When you save a large file to disk or upload a large texture to your graphics card, you probably don’t want your CPU to sit there spending an extended period of time copying data between system memory and the relevant peripheral – it could be doing something more useful instead. As a result, most hardware that deals with large quantities of data is capable of Direct Memory Access (or DMA). DMA-capable devices are able to access system memory directly without the aid of the CPU – the CPU simply tells the device which region of memory to copy and then leaves it to get on with things. However, we also need to get data back to system memory, so DMA is bidirectional. This means that DMA-capable devices are able to read and write directly to system memory.
As long as devices are entirely under the control of the OS, this seems fine. However, this isn’t always true – there may be bugs, the device may be passed through to a guest VM (and so no longer under the control of the host OS) or the device may be running firmware that makes it actively malicious. The third is an important point here – while we usually think of DMA as something that has to be set up by the OS, at a technical level the transactions are initiated by the device. A device that’s running hostile firmware is entirely capable of choosing what and where to DMA.
Most reasonably recent hardware includes an IOMMU to handle this. The CPU’s MMU exists to define which regions of memory a process can read or write – the IOMMU does the same but for external IO devices. An operating system that knows how to use the IOMMU can allocate specific regions of memory that a device can DMA to or from, and any attempt to access memory outside those regions will fail. This was originally intended to handle passing devices through to guests (the host can protect itself by restricting any DMA to memory belonging to the guest – if the guest tries to read or write to memory belonging to the host, the attempt will fail), but is just as relevant to preventing malicious devices from extracting secrets from your OS or even modifying the runtime state of the OS.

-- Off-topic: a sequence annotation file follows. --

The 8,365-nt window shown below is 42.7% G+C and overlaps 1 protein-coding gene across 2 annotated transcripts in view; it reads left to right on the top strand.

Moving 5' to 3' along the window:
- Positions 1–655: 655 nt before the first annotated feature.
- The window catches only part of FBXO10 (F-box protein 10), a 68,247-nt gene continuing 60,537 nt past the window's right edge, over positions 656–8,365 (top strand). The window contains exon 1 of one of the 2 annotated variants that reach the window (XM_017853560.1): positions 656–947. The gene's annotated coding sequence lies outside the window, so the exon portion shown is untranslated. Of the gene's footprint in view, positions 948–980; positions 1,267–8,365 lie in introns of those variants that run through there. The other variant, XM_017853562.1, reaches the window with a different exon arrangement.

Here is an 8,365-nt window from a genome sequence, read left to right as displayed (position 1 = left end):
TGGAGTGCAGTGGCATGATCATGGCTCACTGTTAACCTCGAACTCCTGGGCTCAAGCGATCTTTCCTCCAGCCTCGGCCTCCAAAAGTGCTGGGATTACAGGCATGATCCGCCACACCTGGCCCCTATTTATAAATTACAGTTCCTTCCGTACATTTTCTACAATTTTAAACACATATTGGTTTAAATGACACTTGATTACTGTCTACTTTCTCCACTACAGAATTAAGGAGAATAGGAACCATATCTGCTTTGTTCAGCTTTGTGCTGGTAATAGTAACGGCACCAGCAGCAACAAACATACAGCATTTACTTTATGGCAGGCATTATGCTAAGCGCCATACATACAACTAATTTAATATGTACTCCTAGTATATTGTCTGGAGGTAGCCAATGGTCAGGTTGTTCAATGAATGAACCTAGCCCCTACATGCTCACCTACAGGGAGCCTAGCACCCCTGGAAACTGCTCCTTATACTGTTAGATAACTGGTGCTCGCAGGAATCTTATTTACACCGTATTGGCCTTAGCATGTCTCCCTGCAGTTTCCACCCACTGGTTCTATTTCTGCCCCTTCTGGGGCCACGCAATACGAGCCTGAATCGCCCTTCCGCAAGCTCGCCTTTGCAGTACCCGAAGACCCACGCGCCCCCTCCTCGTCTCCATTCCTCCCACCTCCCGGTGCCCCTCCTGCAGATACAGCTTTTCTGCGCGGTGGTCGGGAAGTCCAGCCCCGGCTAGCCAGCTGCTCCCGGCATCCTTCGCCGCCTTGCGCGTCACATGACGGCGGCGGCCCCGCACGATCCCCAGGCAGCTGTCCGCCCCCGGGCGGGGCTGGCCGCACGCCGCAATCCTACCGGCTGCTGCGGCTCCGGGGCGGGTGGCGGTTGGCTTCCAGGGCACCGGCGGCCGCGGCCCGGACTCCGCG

But setting things up in the OS isn’t sufficient. If an attacker is able to trigger arbitrary DMA before the OS has started then they can tamper with the system firmware or your bootloader and modify the kernel before it even starts running. So ideally you want your firmware to set up the IOMMU before it even enables any external devices, and newer firmware should actually do this automatically. It sounds like the problem is solved.
Except there’s a problem. Not all operating systems know how to program the IOMMU, and if a naive OS fails to remove the IOMMU mappings and asks a device to DMA to an address that the IOMMU doesn’t grant access to then things are likely to explode messily. EFI has an explicit transition between the boot environment and the runtime environment triggered when the OS or bootloader calls ExitBootServices(). Various EFI components have registered callbacks that are triggered at this point, and the IOMMU driver will (in general) then tear down the IOMMU mappings before passing control to the OS. If the OS is IOMMU aware it’ll then program new mappings, but there’s a brief window where the IOMMU protection is missing – and a sufficiently malicious device could take advantage of that.
The ideal solution would be a protocol that allowed the OS to indicate to the firmware that it supported this functionality and request that the firmware not remove it, but in the absence of such a protocol we’re left with non-ideal solutions. One is to prevent devices from being able to DMA in the first place, which means the absence of any IOMMU restrictions is largely irrelevant. Every PCI device has a busmaster bit – if the busmaster bit is disabled, the device shouldn’t start any DMA transactions. Clearing that seems like a straightforward approach. Unfortunately this bit is under the control of the device itself, so a malicious device can just ignore this and do DMA anyway. Fortunately, PCI bridges and PCIe root ports should only forward DMA transactions if their busmaster bit is set. If we clear that then any devices downstream of the bridge or port shouldn’t be able to DMA, no matter how malicious they are. Linux will only re-enable the bit after it’s done IOMMU setup, so we should then be in a much more secure state – we still need to trust that our motherboard chipset isn’t malicious, but we don’t need to trust individual third party PCI devices.
This patch just got merged, adding support for this. My original version did nothing other than clear the bits on bridge devices, but this did have the potential for breaking devices that were still carrying out DMA at the moment this code ran. Ard modified it to call the driver shutdown code for each device behind a bridge before disabling DMA on the bridge, which in theory makes this safe but does still depend on the firmware drivers behaving correctly. As a result it’s not enabled by default – you can either turn it on in kernel config or pass the efi=disable_early_pci_dma kernel command line argument.
In combination with firmware that does the right thing, this should ensure that Linux systems can be protected against malicious PCI devices throughout the entire boot process.